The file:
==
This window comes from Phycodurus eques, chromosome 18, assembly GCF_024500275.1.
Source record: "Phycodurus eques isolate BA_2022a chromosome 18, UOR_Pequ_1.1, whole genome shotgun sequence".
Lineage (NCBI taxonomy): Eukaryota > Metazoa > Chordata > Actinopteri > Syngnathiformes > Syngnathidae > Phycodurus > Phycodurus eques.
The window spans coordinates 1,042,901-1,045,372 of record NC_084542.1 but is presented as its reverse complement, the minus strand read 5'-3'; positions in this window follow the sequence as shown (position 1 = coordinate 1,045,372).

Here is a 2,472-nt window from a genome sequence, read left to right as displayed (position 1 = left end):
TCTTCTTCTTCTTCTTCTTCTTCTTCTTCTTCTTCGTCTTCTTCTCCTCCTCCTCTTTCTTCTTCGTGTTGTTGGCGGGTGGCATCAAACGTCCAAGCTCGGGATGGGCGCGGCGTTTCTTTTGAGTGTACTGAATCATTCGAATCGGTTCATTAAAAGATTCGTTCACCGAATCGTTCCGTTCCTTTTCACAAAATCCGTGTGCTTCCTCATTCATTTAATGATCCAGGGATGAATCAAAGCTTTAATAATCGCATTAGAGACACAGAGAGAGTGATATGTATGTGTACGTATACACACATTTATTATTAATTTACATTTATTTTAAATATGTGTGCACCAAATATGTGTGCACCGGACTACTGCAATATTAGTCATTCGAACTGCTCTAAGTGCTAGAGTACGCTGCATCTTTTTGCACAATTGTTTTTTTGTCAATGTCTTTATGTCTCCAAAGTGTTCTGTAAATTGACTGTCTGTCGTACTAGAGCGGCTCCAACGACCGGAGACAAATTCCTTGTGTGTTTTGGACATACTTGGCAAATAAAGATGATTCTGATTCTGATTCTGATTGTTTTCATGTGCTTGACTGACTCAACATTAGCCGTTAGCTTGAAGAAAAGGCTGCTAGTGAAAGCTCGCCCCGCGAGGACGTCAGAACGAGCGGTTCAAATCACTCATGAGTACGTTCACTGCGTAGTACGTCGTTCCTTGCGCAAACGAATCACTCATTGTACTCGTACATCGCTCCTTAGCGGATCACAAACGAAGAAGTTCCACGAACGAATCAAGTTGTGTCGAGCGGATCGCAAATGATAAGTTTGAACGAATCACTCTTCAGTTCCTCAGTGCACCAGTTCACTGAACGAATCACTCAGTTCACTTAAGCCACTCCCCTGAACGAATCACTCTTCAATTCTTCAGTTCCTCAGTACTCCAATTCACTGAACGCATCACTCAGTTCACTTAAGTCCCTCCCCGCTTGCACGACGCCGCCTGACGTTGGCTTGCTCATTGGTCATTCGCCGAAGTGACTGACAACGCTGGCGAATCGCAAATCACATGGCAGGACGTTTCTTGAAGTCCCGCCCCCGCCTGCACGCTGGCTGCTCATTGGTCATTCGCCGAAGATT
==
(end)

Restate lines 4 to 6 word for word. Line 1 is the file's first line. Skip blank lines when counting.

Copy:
The window spans coordinates 1,042,901-1,045,372 of record NC_084542.1 but is presented as its reverse complement, the minus strand read 5'-3'; positions in this window follow the sequence as shown (position 1 = coordinate 1,045,372).

Here is a 2,472-nt window from a genome sequence, read left to right as displayed (position 1 = left end):
TCTTCTTCTTCTTCTTCTTCTTCTTCTTCTTCTTCGTCTTCTTCTCCTCCTCCTCTTTCTTCTTCGTGTTGTTGGCGGGTGGCATCAAACGTCCAAGCTCGGGATGGGCGCGGCGTTTCTTTTGAGTGTACTGAATCATTCGAATCGGTTCATTAAAAGATTCGTTCACCGAATCGTTCCGTTCCTTTTCACAAAATCCGTGTGCTTCCTCATTCATTTAATGATCCAGGGATGAATCAAAGCTTTAATAATCGCATTAGAGACACAGAGAGAGTGATATGTATGTGTACGTATACACACATTTATTATTAATTTACATTTATTTTAAATATGTGTGCACCAAATATGTGTGCACCGGACTACTGCAATATTAGTCATTCGAACTGCTCTAAGTGCTAGAGTACGCTGCATCTTTTTGCACAATTGTTTTTTTGTCAATGTCTTTATGTCTCCAAAGTGTTCTGTAAATTGACTGTCTGTCGTACTAGAGCGGCTCCAACGACCGGAGACAAATTCCTTGTGTGTTTTGGACATACTTGGCAAATAAAGATGATTCTGATTCTGATTCTGATTGTTTTCATGTGCTTGACTGACTCAACATTAGCCGTTAGCTTGAAGAAAAGGCTGCTAGTGAAAGCTCGCCCCGCGAGGACGTCAGAACGAGCGGTTCAAATCACTCATGAGTACGTTCACTGCGTAGTACGTCGTTCCTTGCGCAAACGAATCACTCATTGTACTCGTACATCGCTCCTTAGCGGATCACAAACGAAGAAGTTCCACGAACGAATCAAGTTGTGTCGAGCGGATCGCAAATGATAAGTTTGAACGAATCACTCTTCAGTTCCTCAGTGCACCAGTTCACTGAACGAATCACTCAGTTCACTTAAGCCACTCCCCTGAACGAATCACTCTTCAATTCTTCAGTTCCTCAGTACTCCAATTCACTGAACGCATCACTCAGTTCACTTAAGTCCCTCCCCGCTTGCACGACGCCGCCTGACGTTGGCTTGCTCATTGGTCATTCGCCGAAGTGACTGACAACGCTGGCGAATCGCAAATCACATGGCAGGACGTTTCTTGAAGTCCCGCCCCCGCCTGCACGCTGGCTGCTCATTGGTCATTCGCCGAAGATT